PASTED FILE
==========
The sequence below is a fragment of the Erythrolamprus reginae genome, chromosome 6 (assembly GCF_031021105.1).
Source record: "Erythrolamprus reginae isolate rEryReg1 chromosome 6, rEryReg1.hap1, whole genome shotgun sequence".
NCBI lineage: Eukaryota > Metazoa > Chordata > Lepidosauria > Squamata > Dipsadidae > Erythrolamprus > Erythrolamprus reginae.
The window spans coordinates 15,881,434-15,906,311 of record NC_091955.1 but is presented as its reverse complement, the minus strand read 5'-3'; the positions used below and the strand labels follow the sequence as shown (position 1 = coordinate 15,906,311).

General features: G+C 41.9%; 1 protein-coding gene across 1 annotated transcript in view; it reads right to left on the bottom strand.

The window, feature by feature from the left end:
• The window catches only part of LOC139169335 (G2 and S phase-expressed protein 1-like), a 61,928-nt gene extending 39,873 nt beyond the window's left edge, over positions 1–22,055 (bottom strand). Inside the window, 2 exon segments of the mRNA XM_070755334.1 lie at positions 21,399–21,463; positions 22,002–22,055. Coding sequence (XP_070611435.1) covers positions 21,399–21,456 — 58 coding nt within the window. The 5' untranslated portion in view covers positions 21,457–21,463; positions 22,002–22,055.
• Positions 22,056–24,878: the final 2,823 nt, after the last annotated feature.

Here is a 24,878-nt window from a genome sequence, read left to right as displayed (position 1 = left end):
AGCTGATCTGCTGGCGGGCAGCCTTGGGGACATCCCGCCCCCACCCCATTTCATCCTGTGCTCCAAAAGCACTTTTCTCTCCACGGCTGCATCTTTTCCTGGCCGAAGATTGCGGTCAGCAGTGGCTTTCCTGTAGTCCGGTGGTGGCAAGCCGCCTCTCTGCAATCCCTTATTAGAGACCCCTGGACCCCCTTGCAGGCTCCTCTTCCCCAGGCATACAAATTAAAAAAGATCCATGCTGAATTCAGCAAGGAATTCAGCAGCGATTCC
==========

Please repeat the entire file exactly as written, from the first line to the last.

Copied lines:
The sequence below is a fragment of the Erythrolamprus reginae genome, chromosome 6 (assembly GCF_031021105.1).
Source record: "Erythrolamprus reginae isolate rEryReg1 chromosome 6, rEryReg1.hap1, whole genome shotgun sequence".
NCBI lineage: Eukaryota > Metazoa > Chordata > Lepidosauria > Squamata > Dipsadidae > Erythrolamprus > Erythrolamprus reginae.
The window spans coordinates 15,881,434-15,906,311 of record NC_091955.1 but is presented as its reverse complement, the minus strand read 5'-3'; the positions used below and the strand labels follow the sequence as shown (position 1 = coordinate 15,906,311).

General features: G+C 41.9%; 1 protein-coding gene across 1 annotated transcript in view; it reads right to left on the bottom strand.

The window, feature by feature from the left end:
• The window catches only part of LOC139169335 (G2 and S phase-expressed protein 1-like), a 61,928-nt gene extending 39,873 nt beyond the window's left edge, over positions 1–22,055 (bottom strand). Inside the window, 2 exon segments of the mRNA XM_070755334.1 lie at positions 21,399–21,463; positions 22,002–22,055. Coding sequence (XP_070611435.1) covers positions 21,399–21,456 — 58 coding nt within the window. The 5' untranslated portion in view covers positions 21,457–21,463; positions 22,002–22,055.
• Positions 22,056–24,878: the final 2,823 nt, after the last annotated feature.

Here is a 24,878-nt window from a genome sequence, read left to right as displayed (position 1 = left end):
AGCTGATCTGCTGGCGGGCAGCCTTGGGGACATCCCGCCCCCACCCCATTTCATCCTGTGCTCCAAAAGCACTTTTCTCTCCACGGCTGCATCTTTTCCTGGCCGAAGATTGCGGTCAGCAGTGGCTTTCCTGTAGTCCGGTGGTGGCAAGCCGCCTCTCTGCAATCCCTTATTAGAGACCCCTGGACCCCCTTGCAGGCTCCTCTTCCCCAGGCATACAAATTAAAAAAGATCCATGCTGAATTCAGCAAGGAATTCAGCAGCGATTCC